Human babies should not be born underwater
© 2014 Roy Benaroch, MD
You’d think, being land-based mammals, we’d all be able to agree on the basic fact that humans breathe air, and that newborn human babies ought to be born into the air. You know, so they can breathe. That’s how human babies have always been born, and that’s how all other primates are born, and that’s how all other land mammals are born. (Hats off to our cetacean cousins for their sticking to their evolutionary guns on the water birth. Unlike humans, Flipper doesn’t do well in air.)
And yet, there’s always someone willing to wonder, “Could there be a better way?” Immersion in water during labor or birth is touted by some as beneficial to both mother and baby. What does the evidence show? I’m willing to suspend common sense, here—show me it’s safe, then, sure, let’s join the dolphins.
Except it isn’t safe. And the purported benefits? No so much.
In a joint statement from the American Academy of Pediatrics and the American Congress of Obstetricians and Gynecologists, physicians have reviewed what we know and don’t know about water birth. What we do know, really, is very little—studies are of limited quality and small scope, and use varying methods and varying definitions of “water birth.” Many of the “studies” are not in scientifically reviewed journals, and are more like collections of cherry-picked stories than actual objective evidence. Most of these “studies” show zero objective benefit during labor, though some pooled studies combining case series show a reduced use of anesthesia and a reduced time of labor during immersion in water. However, no matter how the data are combined, there’s no difference in perineal trauma, tears, c-section rates, or a need for assisted delivery. And there are no individual trials or pooled collections that show any benefit to the newborn infant at all.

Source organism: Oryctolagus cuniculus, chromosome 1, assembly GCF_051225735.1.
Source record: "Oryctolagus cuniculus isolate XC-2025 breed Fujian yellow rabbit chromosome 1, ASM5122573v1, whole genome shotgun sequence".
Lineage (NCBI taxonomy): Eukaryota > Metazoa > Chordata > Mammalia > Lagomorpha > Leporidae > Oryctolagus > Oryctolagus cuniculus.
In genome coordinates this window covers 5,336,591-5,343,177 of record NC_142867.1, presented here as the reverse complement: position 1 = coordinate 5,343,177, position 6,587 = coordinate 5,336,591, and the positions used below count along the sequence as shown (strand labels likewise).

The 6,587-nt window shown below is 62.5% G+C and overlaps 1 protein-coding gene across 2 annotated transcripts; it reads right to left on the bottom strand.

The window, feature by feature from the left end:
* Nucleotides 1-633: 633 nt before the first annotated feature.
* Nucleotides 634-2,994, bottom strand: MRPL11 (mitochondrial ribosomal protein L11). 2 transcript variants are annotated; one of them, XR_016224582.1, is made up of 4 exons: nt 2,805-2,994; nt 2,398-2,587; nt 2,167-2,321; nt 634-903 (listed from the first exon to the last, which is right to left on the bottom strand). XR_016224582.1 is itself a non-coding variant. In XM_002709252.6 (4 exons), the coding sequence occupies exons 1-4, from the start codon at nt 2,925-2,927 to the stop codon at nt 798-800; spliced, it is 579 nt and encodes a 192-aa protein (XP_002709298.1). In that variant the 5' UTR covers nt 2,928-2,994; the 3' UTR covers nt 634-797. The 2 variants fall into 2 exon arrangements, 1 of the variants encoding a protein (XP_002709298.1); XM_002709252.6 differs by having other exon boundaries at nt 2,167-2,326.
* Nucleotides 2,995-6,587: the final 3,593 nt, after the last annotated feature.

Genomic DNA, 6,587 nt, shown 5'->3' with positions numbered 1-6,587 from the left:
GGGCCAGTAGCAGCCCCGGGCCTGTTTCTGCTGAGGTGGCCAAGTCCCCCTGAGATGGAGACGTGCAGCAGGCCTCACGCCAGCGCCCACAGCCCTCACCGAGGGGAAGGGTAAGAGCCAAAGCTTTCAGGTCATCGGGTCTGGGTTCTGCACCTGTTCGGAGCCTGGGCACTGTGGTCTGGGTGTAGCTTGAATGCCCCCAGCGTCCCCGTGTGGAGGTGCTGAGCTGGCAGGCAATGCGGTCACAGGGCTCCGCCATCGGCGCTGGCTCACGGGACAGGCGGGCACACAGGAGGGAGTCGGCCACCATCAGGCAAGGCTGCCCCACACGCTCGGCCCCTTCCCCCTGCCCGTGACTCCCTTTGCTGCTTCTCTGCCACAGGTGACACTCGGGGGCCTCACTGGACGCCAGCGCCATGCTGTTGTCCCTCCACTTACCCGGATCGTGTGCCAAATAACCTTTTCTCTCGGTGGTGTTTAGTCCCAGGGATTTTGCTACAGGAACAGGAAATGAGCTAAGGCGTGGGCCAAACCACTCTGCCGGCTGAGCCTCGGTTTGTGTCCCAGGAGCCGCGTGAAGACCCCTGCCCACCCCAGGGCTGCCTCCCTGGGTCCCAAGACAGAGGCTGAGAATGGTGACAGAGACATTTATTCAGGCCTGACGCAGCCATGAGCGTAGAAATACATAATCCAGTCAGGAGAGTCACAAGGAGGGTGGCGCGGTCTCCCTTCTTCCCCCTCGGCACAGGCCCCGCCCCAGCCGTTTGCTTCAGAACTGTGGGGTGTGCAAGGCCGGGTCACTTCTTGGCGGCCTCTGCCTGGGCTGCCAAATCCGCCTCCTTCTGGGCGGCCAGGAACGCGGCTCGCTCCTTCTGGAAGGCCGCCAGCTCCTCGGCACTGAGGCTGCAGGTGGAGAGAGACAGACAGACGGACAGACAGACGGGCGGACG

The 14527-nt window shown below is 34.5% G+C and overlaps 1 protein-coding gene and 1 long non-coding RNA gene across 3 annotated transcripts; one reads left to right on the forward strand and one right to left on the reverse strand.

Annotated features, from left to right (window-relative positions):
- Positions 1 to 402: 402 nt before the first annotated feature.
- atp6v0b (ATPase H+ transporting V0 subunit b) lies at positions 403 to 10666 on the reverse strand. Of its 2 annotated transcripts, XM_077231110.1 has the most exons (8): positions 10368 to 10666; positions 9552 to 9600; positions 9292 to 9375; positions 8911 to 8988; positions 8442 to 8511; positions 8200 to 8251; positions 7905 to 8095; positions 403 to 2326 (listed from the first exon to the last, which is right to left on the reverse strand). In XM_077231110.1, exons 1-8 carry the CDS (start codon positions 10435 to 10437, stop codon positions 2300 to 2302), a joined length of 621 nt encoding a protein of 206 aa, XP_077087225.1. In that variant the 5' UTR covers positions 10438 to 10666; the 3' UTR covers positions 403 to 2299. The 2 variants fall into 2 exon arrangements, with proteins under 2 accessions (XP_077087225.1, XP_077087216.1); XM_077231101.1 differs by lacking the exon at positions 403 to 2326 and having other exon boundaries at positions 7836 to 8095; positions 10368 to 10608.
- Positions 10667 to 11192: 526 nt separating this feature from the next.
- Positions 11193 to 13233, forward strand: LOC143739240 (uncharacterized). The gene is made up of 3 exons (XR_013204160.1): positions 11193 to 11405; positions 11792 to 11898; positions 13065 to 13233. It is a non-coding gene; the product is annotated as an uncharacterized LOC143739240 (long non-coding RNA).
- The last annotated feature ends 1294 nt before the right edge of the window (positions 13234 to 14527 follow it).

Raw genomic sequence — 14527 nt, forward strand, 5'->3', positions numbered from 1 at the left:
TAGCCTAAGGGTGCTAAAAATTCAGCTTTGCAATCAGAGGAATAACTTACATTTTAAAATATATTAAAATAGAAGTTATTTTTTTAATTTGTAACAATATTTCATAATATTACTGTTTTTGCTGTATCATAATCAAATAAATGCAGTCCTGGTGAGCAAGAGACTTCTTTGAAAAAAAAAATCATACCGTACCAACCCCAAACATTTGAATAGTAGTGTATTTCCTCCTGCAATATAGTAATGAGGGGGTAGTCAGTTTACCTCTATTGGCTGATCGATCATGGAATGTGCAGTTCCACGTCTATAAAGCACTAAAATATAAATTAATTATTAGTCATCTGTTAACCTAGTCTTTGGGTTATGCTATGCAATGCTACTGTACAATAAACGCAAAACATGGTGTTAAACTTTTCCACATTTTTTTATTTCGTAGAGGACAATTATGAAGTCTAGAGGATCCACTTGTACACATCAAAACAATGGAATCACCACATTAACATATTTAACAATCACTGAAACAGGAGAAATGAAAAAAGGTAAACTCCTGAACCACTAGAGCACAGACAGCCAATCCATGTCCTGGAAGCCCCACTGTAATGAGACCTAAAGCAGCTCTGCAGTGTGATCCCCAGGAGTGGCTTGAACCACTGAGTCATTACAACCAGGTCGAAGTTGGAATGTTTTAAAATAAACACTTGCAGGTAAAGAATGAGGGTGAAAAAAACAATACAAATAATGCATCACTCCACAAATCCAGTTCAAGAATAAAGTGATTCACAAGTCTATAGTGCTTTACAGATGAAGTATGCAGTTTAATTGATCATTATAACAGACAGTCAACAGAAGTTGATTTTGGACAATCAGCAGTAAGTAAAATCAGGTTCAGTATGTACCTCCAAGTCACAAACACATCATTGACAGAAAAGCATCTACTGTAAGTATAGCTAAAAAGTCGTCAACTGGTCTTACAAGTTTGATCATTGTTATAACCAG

What there are, though, are several case reports and case series of babies suffering harm from water birth. Because the numbers of women undergoing labor or birth in a water bath aren’t known, we can’t estimate the rates of these complications. But the complications are real and can be devastating: umbilical cord tears leading to hemorrhage and shock, hypothermia, drowning, seizures, brain damage, and death. Are these kinds of risks an acceptable trade-off for the meager, unproven benefits of water birth?
The ACOG and AAP point out that immersion in water during what’s called the first stage of labor—the early part, when there are regular contractions but the cervix isn’t fully dilated—may be appealing to some women, and may offer some potential benefit in terms of pain control. Even though there’s no evidence of benefit to the baby, as long as immersion doesn’t otherwise interfere with good care it’s not unreasonable. Rigorous protocols ought to be in place, though, to protect mom and baby—including maintenance and cleaning of the tubs, infection control and monitoring, and careful observation for signs that it’s time to move out of the tub. Before someone gets hurt.
However, immersion during the second stage of labor, when the cervix is dilated and Junior is making his way into the world we share—that’s of zero benefit, and can lead to great harm. Humans are not water creatures, and it’s not likely that our babies really ought to be born underwater.